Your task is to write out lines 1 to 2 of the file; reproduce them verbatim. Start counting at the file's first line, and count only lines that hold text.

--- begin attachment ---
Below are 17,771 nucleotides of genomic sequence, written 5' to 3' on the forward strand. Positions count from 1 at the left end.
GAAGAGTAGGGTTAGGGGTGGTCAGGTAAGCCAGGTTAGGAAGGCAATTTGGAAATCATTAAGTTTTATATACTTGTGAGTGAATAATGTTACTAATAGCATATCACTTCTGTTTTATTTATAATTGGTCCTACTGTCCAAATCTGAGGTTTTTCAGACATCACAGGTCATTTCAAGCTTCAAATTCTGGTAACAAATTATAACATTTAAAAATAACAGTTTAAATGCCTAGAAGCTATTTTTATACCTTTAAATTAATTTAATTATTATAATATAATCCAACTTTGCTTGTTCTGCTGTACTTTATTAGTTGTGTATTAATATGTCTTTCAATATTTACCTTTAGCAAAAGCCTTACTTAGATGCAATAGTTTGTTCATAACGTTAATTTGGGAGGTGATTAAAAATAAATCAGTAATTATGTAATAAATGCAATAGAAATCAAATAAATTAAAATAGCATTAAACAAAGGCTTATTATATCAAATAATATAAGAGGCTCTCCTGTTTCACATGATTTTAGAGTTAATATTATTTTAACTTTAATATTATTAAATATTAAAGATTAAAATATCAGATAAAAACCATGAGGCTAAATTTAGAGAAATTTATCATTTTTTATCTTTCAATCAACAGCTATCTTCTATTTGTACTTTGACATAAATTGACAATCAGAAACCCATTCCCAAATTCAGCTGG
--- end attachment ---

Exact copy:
Below are 17,771 nucleotides of genomic sequence, written 5' to 3' on the forward strand. Positions count from 1 at the left end.
GAAGAGTAGGGTTAGGGGTGGTCAGGTAAGCCAGGTTAGGAAGGCAATTTGGAAATCATTAAGTTTTATATACTTGTGAGTGAATAATGTTACTAATAGCATATCACTTCTGTTTTATTTATAATTGGTCCTACTGTCCAAATCTGAGGTTTTTCAGACATCACAGGTCATTTCAAGCTTCAAATTCTGGTAACAAATTATAACATTTAAAAATAACAGTTTAAATGCCTAGAAGCTATTTTTATACCTTTAAATTAATTTAATTATTATAATATAATCCAACTTTGCTTGTTCTGCTGTACTTTATTAGTTGTGTATTAATATGTCTTTCAATATTTACCTTTAGCAAAAGCCTTACTTAGATGCAATAGTTTGTTCATAACGTTAATTTGGGAGGTGATTAAAAATAAATCAGTAATTATGTAATAAATGCAATAGAAATCAAATAAATTAAAATAGCATTAAACAAAGGCTTATTATATCAAATAATATAAGAGGCTCTCCTGTTTCACATGATTTTAGAGTTAATATTATTTTAACTTTAATATTATTAAATATTAAAGATTAAAATATCAGATAAAAACCATGAGGCTAAATTTAGAGAAATTTATCATTTTTTATCTTTCAATCAACAGCTATCTTCTATTTGTACTTTGACATAAATTGACAATCAGAAACCCATTCCCAAATTCAGCTGG